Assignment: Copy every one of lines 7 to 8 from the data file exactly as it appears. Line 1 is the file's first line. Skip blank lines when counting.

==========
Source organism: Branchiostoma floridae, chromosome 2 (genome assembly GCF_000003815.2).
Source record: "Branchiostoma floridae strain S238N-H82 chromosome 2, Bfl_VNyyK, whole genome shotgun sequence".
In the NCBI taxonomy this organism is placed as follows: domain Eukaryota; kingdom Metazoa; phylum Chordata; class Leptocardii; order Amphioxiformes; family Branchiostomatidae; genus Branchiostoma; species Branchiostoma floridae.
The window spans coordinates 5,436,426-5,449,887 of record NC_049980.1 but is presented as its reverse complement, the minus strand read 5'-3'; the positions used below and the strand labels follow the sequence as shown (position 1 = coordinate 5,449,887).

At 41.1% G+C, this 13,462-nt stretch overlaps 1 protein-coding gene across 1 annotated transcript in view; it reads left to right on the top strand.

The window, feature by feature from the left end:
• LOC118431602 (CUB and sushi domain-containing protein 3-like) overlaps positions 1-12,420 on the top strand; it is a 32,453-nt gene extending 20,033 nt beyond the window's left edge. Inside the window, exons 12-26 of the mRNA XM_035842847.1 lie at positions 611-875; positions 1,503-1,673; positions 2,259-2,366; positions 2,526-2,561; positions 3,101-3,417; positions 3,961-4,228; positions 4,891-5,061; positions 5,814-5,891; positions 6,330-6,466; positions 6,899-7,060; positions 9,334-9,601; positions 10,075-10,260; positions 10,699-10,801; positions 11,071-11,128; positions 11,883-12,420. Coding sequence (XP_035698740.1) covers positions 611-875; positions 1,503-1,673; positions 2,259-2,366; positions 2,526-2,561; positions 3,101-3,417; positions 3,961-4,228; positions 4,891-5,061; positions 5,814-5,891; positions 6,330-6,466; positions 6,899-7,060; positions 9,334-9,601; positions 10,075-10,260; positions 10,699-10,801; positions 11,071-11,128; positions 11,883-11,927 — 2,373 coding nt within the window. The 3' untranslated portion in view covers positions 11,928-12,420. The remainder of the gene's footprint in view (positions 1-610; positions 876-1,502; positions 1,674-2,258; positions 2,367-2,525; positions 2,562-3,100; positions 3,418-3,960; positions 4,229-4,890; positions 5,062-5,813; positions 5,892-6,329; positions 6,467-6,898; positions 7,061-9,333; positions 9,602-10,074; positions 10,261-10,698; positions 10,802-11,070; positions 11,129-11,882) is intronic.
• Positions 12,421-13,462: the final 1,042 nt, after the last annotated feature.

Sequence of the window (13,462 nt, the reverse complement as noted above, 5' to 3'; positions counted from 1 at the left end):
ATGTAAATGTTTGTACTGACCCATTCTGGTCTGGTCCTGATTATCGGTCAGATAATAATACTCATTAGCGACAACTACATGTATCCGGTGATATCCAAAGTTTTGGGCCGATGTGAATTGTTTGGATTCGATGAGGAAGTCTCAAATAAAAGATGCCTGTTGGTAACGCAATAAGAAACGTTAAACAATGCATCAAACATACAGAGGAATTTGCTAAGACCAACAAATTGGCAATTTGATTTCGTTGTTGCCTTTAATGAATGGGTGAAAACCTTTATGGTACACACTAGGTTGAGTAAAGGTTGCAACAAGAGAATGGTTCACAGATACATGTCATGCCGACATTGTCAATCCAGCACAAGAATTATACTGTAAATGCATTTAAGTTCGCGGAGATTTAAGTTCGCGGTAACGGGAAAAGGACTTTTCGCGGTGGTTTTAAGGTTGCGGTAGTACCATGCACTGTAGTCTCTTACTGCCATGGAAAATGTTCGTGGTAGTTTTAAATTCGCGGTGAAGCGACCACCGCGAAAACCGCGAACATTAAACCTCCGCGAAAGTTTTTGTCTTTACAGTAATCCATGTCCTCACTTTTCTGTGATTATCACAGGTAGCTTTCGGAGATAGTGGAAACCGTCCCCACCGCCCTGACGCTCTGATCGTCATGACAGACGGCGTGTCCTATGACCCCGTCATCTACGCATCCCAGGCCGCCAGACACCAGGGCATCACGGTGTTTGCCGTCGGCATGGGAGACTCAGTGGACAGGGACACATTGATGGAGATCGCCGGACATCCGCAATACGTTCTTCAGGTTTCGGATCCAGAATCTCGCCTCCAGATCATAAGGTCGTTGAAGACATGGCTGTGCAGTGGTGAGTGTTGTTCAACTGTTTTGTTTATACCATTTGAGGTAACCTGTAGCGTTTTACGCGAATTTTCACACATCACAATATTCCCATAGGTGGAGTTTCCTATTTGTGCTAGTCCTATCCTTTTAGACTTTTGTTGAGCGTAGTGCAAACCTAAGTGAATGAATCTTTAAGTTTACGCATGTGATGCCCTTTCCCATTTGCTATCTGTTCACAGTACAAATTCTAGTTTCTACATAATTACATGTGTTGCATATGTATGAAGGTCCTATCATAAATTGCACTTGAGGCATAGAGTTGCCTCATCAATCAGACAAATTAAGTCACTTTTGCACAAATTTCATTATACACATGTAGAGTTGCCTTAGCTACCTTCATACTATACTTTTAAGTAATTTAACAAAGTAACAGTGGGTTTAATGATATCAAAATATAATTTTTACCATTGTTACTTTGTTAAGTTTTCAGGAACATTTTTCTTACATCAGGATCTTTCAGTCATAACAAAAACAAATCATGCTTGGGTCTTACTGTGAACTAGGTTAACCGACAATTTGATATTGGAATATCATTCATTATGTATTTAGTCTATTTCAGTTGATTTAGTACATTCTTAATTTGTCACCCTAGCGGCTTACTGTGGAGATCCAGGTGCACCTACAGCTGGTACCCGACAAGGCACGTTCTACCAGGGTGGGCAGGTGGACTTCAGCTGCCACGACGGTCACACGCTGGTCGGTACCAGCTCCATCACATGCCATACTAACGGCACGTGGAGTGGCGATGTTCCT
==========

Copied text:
• LOC118431602 (CUB and sushi domain-containing protein 3-like) overlaps positions 1-12,420 on the top strand; it is a 32,453-nt gene extending 20,033 nt beyond the window's left edge. Inside the window, exons 12-26 of the mRNA XM_035842847.1 lie at positions 611-875; positions 1,503-1,673; positions 2,259-2,366; positions 2,526-2,561; positions 3,101-3,417; positions 3,961-4,228; positions 4,891-5,061; positions 5,814-5,891; positions 6,330-6,466; positions 6,899-7,060; positions 9,334-9,601; positions 10,075-10,260; positions 10,699-10,801; positions 11,071-11,128; positions 11,883-12,420. Coding sequence (XP_035698740.1) covers positions 611-875; positions 1,503-1,673; positions 2,259-2,366; positions 2,526-2,561; positions 3,101-3,417; positions 3,961-4,228; positions 4,891-5,061; positions 5,814-5,891; positions 6,330-6,466; positions 6,899-7,060; positions 9,334-9,601; positions 10,075-10,260; positions 10,699-10,801; positions 11,071-11,128; positions 11,883-11,927 — 2,373 coding nt within the window. The 3' untranslated portion in view covers positions 11,928-12,420. The remainder of the gene's footprint in view (positions 1-610; positions 876-1,502; positions 1,674-2,258; positions 2,367-2,525; positions 2,562-3,100; positions 3,418-3,960; positions 4,229-4,890; positions 5,062-5,813; positions 5,892-6,329; positions 6,467-6,898; positions 7,061-9,333; positions 9,602-10,074; positions 10,261-10,698; positions 10,802-11,070; positions 11,129-11,882) is intronic.
• Positions 12,421-13,462: the final 1,042 nt, after the last annotated feature.